January marks the beginning and celebration of many things, including Data Privacy Day. To celebrate, we’re sharing some security best practices that any type of business can benefit from.
This international effort, led by the National Cyber Security Alliance (NCSA), aims to empower individuals and businesses with the resources they need to maintain privacy, safeguard data and enable trust.
At Right Networks, we are laser-focused on protecting our customers’ data, and each member of our staff contributes to its defense. Regular security awareness training, diligent application and software vetting processes, and continued dialogue with our IT security team are our proverbial weapons. And implementing these practices is how we’ve been able to foster our security-first culture.
In celebration of Data Privacy Day, we’re sharing some security best practices that any type of business can benefit from.
Keep reading to discover what they are—and don’t forget to pass along this article to your colleagues!
According to Verizon’s Data Breach Investigation Report:
43 percent of breach victims were small and medium businesses in 2020
Let’s see that number go down in 2021. Here are a few ways you can secure your IT infrastructure:
Educate staff on common phishing tactics.
Run anti-virus software that scans users’ email for viruses and dangerous links. And, make it simple and safe for your staff to report suspicious emails.
Invest in software that will help maintain data privacy. Ensure the program you choose will detect potential threats to your system and eradicate them.
Right Networks offers Duo in our QuickBooks Desktop hosting packages to further protect our customers’ data. We believe in the product so much that we’ve implemented it for our employees, too. The simple and effective method ensures that data and information can only be accessed by the user who is supposed to be accessing it.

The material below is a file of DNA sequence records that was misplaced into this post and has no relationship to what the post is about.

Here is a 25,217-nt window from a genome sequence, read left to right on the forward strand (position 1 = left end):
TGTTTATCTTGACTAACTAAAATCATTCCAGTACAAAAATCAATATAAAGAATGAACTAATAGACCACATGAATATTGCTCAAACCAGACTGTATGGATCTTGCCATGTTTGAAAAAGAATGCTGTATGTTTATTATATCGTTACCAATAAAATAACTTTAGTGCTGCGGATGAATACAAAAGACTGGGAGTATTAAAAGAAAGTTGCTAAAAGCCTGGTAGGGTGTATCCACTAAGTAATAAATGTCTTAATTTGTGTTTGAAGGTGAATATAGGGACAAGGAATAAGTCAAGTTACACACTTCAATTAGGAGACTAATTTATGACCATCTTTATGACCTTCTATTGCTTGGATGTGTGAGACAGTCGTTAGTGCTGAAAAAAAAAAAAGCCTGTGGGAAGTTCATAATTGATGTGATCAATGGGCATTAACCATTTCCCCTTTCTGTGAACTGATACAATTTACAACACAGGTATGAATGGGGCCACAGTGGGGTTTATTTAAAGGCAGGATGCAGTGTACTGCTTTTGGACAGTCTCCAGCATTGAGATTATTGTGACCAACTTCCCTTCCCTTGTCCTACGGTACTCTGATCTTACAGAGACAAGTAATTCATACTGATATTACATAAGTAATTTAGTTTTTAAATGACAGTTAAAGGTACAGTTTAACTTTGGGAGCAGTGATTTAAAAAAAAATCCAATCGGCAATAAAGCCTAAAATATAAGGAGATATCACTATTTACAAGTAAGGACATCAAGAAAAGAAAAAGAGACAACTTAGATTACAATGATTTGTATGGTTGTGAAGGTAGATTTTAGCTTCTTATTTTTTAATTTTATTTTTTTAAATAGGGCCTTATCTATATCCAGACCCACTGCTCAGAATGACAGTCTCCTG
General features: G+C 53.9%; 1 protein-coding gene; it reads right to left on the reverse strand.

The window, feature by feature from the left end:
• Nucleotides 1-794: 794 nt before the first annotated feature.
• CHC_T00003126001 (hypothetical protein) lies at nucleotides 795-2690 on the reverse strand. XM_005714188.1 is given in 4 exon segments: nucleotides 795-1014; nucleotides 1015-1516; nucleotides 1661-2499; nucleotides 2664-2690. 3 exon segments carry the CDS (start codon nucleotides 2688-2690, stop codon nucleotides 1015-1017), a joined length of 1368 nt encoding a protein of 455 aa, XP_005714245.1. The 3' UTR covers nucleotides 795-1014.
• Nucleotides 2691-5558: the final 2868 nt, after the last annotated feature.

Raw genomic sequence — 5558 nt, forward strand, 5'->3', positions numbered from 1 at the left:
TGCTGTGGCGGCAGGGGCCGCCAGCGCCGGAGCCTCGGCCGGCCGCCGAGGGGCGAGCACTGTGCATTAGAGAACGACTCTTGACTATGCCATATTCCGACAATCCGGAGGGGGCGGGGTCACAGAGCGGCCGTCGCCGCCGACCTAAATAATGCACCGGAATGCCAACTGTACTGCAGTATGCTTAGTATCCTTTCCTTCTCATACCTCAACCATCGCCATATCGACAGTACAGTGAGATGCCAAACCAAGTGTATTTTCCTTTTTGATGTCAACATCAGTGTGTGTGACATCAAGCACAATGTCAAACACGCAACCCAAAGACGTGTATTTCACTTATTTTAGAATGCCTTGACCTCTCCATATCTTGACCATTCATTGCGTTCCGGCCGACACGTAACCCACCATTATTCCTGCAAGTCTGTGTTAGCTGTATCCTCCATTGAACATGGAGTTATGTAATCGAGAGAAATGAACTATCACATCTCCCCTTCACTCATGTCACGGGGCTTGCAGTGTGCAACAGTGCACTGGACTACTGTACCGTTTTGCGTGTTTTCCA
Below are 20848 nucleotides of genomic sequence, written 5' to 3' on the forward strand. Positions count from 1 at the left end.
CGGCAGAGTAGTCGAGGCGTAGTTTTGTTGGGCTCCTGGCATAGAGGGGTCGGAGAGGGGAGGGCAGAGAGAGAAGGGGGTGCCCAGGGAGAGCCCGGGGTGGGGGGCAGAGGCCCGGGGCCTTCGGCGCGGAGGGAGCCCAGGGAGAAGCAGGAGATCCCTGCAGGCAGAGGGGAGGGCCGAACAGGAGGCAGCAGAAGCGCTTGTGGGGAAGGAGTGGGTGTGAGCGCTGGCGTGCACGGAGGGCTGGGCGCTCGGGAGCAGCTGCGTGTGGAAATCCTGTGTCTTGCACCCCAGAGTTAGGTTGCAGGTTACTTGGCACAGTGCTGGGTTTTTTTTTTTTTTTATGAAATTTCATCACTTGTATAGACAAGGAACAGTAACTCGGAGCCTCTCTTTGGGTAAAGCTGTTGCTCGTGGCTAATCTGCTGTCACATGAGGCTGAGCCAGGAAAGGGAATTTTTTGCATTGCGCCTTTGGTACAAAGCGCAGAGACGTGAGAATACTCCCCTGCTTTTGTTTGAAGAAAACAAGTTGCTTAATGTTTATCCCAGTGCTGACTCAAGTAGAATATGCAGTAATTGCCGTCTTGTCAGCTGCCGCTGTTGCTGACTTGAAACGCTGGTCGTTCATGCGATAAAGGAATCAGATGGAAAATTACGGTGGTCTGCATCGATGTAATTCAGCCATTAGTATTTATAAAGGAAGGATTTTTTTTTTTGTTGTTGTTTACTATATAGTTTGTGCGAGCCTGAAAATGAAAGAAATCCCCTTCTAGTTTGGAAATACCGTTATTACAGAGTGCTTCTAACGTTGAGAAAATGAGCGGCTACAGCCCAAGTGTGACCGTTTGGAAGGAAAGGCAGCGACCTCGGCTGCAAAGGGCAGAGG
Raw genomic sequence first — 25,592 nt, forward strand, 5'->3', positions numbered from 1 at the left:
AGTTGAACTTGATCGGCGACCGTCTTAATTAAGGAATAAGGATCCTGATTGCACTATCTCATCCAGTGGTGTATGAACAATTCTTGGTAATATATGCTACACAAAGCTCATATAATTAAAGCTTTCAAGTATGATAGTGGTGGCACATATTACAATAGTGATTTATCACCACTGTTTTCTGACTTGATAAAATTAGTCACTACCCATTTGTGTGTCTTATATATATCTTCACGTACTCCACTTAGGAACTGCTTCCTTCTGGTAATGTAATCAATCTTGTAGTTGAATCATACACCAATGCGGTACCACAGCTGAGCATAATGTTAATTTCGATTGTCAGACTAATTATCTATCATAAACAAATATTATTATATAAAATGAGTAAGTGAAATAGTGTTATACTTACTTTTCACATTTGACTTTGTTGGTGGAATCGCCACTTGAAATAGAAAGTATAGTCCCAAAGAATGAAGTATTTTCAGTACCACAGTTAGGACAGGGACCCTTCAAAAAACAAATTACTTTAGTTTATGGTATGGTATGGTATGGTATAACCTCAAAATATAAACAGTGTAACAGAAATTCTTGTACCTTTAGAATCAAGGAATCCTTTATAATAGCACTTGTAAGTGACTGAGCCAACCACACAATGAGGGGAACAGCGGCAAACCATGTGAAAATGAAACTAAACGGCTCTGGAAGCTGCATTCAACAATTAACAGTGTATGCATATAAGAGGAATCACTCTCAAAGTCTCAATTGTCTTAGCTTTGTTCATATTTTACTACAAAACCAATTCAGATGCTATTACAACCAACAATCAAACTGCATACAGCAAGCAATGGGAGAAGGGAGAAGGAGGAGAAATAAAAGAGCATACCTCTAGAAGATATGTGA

You can read more about the importance of multi-factor authentication in our eBook, Secure Access: Granted.
Security policies should be updated annually … unless there’s a major world event that forces nearly everyone to work from home. And policies should be updated quickly to address these (albeit rare) circumstances. These days, every business should have rules and best practices that speak to maintaining data privacy at work, and at home.
Keep backups of data offsite in case you’re hacked so you can upload your data and get up and running again quickly.
Keeping data secure begins at the user level. According to the Verizon report:
33 percent of successful breaches involved phishing or social engineering in 2020
With a little education, we believe most of these breaches would’ve been unsuccessful. Make sure you’re taking the required security awareness training your IT department sends out (and pay attention to it!).
Passwords should be complicated and changed often. If you have a difficult time remembering passwords, try using a password management system. This article by PCmag.com lists the top 11 password managers to use in 2021.
CONSTANT VIGILANCE. I’m 100 percent serious. Once in a while, a malicious email may slip through even the best security programs. Be on the lookout for these red flags:
Next Data Privacy Day, we hope to be sharing a lower breach statistic. By following the tips included above (and leveraging cloud technology to make maintaining your business’s data even easier) we believe we can.
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